Who is ArcoJedi? A life-journeying Christian, ecstatic husband, proud father of four, web guru, all-around geek and Star Wars fanatic. Read these thoughts that he felt were worthwhile. Then wonder why he thought that way.

2017/10/02

The Role of the Media In Perpetuating Mass Shootings

Or... What Not to Do Next Time

There was once again another mass shooting today in America. And the blood hasn't even dried on the pavement this morning and there are already pundits of every conceivable flavor discussing the event and the larger issue of gun violence and gun control in this country. I tried really hard not to say anything. I quite purposely won't write about the details of yesterday's event or include names. Perhaps you'll see why. But I do want to talk about the controversy a bit.

First off, a preface. I think that all of the really divisive issues we have in this country are difficult problems to solve because maybe we've already solved all the "easy" problems. These more difficult issues have many layers and contributing factors from multiple angles. And some of them --racism, health care, drug addiction, the war on terror, global trade-- are so large and institutionally spread out that we can't even wrap our heads around them sometimes. Cannot-separate-forest-from-the-trees sort of problems? I'm thinking of a quote here...

“We can not solve our problems with the same level of thinking that created them.”
― Albert Einstein

In addition to the complexity of these issues, in most cases there are big players on both sides with vested interest in the story being told their way. And emotion gets in the way of logic, and everyone gets more entrenched in their own beliefs and biases, we get defensive and things devolve into name-calling.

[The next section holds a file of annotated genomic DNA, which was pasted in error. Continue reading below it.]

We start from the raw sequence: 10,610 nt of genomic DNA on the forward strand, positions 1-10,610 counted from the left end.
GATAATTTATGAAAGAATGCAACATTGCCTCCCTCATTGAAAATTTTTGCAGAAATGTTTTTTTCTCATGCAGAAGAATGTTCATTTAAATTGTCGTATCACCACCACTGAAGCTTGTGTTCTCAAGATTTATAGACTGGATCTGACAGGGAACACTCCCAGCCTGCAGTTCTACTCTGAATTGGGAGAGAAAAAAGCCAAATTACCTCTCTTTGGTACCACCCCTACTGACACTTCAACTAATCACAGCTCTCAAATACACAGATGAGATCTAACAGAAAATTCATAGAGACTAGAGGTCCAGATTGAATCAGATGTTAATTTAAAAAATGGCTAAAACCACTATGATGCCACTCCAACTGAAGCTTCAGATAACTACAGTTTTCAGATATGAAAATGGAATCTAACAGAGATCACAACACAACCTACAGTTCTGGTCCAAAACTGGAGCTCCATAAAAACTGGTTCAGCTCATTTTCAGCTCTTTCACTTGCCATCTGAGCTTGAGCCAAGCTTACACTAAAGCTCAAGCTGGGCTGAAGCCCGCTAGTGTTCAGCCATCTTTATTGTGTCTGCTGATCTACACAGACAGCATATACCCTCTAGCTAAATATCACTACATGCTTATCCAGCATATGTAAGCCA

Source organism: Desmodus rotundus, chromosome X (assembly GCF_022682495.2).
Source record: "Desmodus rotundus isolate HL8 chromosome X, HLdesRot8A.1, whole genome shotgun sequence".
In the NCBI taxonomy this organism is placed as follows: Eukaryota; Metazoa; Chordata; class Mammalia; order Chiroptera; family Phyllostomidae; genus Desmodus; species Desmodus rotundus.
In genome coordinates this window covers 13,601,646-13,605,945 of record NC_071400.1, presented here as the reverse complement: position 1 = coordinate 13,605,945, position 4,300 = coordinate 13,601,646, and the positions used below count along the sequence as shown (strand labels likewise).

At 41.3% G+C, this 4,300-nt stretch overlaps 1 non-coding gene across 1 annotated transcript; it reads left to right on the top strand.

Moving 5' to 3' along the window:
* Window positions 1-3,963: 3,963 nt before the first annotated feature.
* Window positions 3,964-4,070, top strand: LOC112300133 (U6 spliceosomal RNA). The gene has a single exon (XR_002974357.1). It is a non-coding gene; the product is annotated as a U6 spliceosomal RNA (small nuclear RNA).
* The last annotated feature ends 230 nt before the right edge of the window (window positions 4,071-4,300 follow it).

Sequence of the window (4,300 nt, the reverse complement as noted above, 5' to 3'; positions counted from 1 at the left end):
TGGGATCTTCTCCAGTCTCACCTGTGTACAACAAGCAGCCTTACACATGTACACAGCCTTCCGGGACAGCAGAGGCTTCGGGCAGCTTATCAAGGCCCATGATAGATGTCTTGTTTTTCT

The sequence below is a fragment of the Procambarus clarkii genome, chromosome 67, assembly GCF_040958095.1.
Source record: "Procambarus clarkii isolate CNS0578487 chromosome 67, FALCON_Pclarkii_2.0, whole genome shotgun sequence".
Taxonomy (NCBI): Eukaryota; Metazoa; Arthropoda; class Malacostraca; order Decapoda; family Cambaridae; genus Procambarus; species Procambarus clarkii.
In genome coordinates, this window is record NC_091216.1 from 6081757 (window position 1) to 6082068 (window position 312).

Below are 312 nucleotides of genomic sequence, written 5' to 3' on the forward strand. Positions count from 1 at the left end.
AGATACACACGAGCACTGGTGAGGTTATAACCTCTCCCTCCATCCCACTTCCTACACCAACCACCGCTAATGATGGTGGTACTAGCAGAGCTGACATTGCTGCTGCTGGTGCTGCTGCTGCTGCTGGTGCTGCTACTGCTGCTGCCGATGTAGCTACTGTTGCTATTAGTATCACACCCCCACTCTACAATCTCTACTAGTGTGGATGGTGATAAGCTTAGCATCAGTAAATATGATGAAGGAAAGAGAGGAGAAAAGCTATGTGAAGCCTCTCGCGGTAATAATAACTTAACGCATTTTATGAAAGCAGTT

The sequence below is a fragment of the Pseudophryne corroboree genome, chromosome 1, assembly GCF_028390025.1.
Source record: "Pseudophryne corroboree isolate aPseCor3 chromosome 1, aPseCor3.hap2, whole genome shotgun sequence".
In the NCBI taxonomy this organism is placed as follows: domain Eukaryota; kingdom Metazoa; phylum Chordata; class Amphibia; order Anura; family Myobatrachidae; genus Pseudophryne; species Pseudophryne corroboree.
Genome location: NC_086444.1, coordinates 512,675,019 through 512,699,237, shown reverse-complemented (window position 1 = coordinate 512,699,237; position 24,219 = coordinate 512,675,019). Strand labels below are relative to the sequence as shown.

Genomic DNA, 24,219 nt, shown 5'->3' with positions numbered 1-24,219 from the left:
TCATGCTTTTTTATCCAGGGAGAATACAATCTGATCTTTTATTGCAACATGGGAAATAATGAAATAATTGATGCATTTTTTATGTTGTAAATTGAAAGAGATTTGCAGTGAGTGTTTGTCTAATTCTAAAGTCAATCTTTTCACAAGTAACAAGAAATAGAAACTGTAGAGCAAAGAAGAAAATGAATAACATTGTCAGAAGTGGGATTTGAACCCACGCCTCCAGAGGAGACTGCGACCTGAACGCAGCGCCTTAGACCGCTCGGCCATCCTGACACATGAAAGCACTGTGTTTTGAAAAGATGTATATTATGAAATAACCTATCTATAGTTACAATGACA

What I'm about to suggest regarding mass shootings and television news is not the sole contributing factor. But the news media does play some part in encouraging and glorifying the perpetrators of mass shootings. And they need to get their act together OR be made to using the clumsy hammer of legislation. Sure, we should probably have a rational discussion about gun control. Sure, we should probably have a rational discussion about mental health. But in addition, we should hold the news stations, anchors, producers and writers accountable for their role. And their contribution looks like this:

That's not pretty. There's more of the full program, and it's available in the UK via BBC iPlayer. For those that can't see either video, I'll summarize. Every time there's a mass shooting, everyone keeps asking why these events happen. But if you ask forensic psychiatrists, they know one answer to that question. There's always 24 hour coverage now, there's always big pictures of the suspect or suspects splashed in high definition, their social media accounts are raided for deeper meaning, their personal lives heavily scrutinized. In no time at all, the perpetrators become famous. And that's often what they want. I can't summarize it better than this section from the video:

We've had 20 years of mass murderers throughout which I have repeatedly told CNN and our other media, if you don't want to propagate more mass murderers

  • Don't start the story with sirens blaring
  • Don't have photographs of the killer
  • Don't make this 24/7 coverage
  • Do everything you can not to make the body count the lead story
  • Try not to make the killer some kind of anti-hero
  • Do localize the story to the affected community
  • Make it as boring as possible in every other market

Because every time we have intense saturation coverage of a mass murder, we expect to see one or two more within a week.

― Dr. Park Dietz, Forensic Psychiatrist

When I saw the television news this morning and as I first learned of what had transpired overnight, I saw right away that they were doing everything wrong from this list. Sirens were blaring, the "record-setting" body count was the lead headline, there were shaky cell phone videos shown of the event from twitter streams,... and although they didn't yet have a picture of the perpetrator, they had the spouse's license photo. As an aside, since the spouse was out of the country during the shooting and had been ruled out as a person of interest, I'm not sure why that was relevant. Fast forward a few hours and there are now disheveled pictures of the perpetrator on Facebook and I'm sure other places. You could say that with social media, the responsibility the news organizations have has been spread around to all of us as well, but they could be the better example first and the rest of us would follow.

But as they say; if it bleeds, it leads.

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Lucas James Arconati

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